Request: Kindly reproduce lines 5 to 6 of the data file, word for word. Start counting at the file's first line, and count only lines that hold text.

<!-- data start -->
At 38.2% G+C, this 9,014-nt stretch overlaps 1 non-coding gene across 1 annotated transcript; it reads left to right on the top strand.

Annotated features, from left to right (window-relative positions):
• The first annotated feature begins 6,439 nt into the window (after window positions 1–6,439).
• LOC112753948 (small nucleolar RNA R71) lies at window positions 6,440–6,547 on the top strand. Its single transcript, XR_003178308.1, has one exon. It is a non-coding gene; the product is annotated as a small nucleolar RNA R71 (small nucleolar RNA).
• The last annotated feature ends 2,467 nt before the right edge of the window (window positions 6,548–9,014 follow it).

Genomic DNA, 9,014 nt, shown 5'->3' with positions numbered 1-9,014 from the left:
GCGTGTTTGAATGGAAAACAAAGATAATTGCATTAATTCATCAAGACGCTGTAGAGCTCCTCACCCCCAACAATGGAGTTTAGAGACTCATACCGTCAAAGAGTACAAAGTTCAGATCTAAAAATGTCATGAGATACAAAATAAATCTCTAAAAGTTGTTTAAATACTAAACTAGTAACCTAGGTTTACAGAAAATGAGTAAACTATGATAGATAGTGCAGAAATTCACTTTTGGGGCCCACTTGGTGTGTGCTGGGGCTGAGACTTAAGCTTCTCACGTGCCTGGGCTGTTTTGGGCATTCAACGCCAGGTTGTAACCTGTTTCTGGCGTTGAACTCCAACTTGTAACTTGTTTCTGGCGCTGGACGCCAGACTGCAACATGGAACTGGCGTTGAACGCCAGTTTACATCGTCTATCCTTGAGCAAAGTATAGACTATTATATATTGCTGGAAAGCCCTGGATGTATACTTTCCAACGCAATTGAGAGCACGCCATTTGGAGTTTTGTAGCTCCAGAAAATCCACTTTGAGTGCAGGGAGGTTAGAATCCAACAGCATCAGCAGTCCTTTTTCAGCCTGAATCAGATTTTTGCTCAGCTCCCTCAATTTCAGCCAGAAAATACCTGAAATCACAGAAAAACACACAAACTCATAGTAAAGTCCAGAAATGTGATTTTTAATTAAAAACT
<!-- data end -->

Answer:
• The last annotated feature ends 2,467 nt before the right edge of the window (window positions 6,548–9,014 follow it).

Genomic DNA, 9,014 nt, shown 5'->3' with positions numbered 1-9,014 from the left: